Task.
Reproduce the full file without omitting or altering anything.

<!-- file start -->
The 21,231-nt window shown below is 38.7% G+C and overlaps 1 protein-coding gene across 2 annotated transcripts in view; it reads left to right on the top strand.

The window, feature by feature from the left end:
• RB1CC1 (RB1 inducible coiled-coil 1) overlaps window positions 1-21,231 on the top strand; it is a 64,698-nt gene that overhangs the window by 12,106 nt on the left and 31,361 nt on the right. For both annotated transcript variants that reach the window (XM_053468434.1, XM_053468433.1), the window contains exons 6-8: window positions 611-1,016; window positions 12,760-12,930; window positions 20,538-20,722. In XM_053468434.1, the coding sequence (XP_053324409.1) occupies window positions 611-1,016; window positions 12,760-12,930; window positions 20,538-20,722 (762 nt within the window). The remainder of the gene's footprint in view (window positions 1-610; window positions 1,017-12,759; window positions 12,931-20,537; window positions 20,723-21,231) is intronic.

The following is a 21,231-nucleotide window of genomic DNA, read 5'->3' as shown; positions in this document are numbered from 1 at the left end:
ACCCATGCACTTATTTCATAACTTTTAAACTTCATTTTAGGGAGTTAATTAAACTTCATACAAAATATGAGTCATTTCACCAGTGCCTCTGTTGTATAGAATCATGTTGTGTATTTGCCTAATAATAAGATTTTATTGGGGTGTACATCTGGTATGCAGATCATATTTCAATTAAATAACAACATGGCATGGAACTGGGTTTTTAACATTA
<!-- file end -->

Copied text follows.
The 21,231-nt window shown below is 38.7% G+C and overlaps 1 protein-coding gene across 2 annotated transcripts in view; it reads left to right on the top strand.

The window, feature by feature from the left end:
• RB1CC1 (RB1 inducible coiled-coil 1) overlaps window positions 1-21,231 on the top strand; it is a 64,698-nt gene that overhangs the window by 12,106 nt on the left and 31,361 nt on the right. For both annotated transcript variants that reach the window (XM_053468434.1, XM_053468433.1), the window contains exons 6-8: window positions 611-1,016; window positions 12,760-12,930; window positions 20,538-20,722. In XM_053468434.1, the coding sequence (XP_053324409.1) occupies window positions 611-1,016; window positions 12,760-12,930; window positions 20,538-20,722 (762 nt within the window). The remainder of the gene's footprint in view (window positions 1-610; window positions 1,017-12,759; window positions 12,931-20,537; window positions 20,723-21,231) is intronic.

The following is a 21,231-nucleotide window of genomic DNA, read 5'->3' as shown; positions in this document are numbered from 1 at the left end:
ACCCATGCACTTATTTCATAACTTTTAAACTTCATTTTAGGGAGTTAATTAAACTTCATACAAAATATGAGTCATTTCACCAGTGCCTCTGTTGTATAGAATCATGTTGTGTATTTGCCTAATAATAAGATTTTATTGGGGTGTACATCTGGTATGCAGATCATATTTCAATTAAATAACAACATGGCATGGAACTGGGTTTTTAACATTA